As we've been in Uganda for over 8 months, I've been asked what it is that we do as missionaries. I think some have the idea that we feed poor starving children, hold evangelistic rallies, "lay hands" on people, etc.
The truth is, we do a lot of what we would do in the states.
I currently oversee the Media Department, and we are charged with producing DVDs and CDs for Pastor Joshua. Currently, we do it with volunteers and it is quite challenging. The equipment is a hodge podge of old a a few new pieces (mostly old).
For the first 5 months, I taught 2 classes at Grace Assembly's part-time Bible School- "Financial Integrity and Stewardship" and "Acts of the Apostles."
I also do simple (very simple) animations for Pastor Joshua, illustrating his powerpoint teaching presentations. These almost always give the "aha" moment for the audience, vissualy putting together the theory part of the lecture.
I have travelled with Pastor Joshua on several of the convocations (conferences) as he goes around the country teaching on altars & thrones and kings & priests. Many times I have been his driver, freeing him up to relax and take phone calls.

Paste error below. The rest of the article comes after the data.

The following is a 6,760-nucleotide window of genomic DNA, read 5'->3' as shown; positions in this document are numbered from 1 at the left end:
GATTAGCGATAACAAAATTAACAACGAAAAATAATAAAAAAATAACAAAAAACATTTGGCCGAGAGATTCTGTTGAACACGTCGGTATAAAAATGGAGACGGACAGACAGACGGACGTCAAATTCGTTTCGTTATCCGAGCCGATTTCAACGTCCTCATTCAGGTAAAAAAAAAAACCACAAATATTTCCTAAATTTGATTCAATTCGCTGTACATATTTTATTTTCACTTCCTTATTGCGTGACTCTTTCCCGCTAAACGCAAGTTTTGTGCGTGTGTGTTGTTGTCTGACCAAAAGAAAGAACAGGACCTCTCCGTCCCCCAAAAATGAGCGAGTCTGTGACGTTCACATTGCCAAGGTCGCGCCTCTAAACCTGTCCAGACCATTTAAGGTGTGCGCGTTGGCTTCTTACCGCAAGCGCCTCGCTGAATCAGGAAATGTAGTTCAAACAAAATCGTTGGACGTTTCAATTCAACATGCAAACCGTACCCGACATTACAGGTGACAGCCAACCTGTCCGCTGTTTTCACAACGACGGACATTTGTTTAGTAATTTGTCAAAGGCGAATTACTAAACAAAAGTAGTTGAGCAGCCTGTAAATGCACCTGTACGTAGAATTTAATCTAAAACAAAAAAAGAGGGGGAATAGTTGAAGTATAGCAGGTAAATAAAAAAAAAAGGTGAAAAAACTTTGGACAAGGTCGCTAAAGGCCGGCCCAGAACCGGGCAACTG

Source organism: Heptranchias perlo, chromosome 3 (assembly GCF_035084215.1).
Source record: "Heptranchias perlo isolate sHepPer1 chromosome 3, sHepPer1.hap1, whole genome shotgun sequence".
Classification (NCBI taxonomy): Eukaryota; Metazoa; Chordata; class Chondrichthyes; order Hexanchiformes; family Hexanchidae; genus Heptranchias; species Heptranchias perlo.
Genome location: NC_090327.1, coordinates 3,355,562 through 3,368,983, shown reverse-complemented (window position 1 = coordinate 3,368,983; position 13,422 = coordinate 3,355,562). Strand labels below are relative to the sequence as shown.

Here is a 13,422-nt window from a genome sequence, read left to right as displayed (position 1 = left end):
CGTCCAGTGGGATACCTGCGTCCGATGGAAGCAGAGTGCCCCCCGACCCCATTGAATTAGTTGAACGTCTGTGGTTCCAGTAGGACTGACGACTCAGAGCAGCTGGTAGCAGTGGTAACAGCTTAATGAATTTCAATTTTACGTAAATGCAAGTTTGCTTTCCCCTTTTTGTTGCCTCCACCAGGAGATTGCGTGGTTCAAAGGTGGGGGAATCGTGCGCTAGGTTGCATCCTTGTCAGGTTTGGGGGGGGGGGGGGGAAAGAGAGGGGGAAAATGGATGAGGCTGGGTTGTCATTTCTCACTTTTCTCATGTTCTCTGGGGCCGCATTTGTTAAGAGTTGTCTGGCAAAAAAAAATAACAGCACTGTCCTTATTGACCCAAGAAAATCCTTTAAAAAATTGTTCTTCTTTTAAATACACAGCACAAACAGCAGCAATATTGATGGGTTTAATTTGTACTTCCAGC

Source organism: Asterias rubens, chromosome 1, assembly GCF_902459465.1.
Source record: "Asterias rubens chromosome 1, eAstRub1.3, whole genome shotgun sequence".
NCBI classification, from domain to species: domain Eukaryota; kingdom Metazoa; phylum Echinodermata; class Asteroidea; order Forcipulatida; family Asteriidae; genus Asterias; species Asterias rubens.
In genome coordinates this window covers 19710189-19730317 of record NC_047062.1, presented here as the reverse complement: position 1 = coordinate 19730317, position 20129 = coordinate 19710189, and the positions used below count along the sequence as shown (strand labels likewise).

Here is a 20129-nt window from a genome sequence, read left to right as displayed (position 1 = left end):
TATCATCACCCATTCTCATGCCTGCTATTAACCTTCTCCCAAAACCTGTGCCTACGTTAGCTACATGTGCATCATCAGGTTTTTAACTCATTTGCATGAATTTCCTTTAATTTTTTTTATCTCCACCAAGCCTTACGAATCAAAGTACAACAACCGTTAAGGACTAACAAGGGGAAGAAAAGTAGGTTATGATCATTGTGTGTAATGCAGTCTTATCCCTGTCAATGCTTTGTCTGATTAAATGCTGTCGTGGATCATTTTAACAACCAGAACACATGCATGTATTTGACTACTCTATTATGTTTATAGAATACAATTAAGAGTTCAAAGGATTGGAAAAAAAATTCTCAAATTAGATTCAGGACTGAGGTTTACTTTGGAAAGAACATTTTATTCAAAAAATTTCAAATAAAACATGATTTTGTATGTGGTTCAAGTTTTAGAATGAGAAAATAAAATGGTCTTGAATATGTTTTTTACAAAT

I work with the sound on Sunday mornings, helping to keep the volume down (let's just say we're still working on that one) and providing a better mix to the sound.
Marjorie teaches part-time at the international school that are children now attend. The first semester, Marjorie home-schooled our kids, but the opportunity came up to trade teaching for most of their tuition, and this has been a huge blessing.
Our kids enjoy being kids. They hang out with their friends, most of whom live very near each other in our new neighborhood (we've been in our house for two and a half months now). It's not too uncommon to see 10-15 teenagers occupying the living room playing a game or watching a movie on the weekend. Nick plays (played) soccer, Krister plays guitar on the school worship team and Annaliese is learning how to play the trumpet.
We go grocery shopping every weekend at a super market (there are several that are mostly like what you'd find in the states) and buy the same kinds of foods that we would in the states (mostly that is).
For the most part, we do "normal" things albeit in an African way, such as filling our car with "petrol" (not gas- that's what you use to cook with, aka propane in the states) - full, but pronounced similar to "fOOOOl". If not, they think I'm saying "forty". Don't ask me- I don't understand either. We drive on the left side of the road, and all the conrols except the gas & brake pedals are reversed. We use Uganda shillings (not dollars) and it is about 2,500 shillings to $1. That makes for some interesting math!
We do normal things, just in an African way (mostly).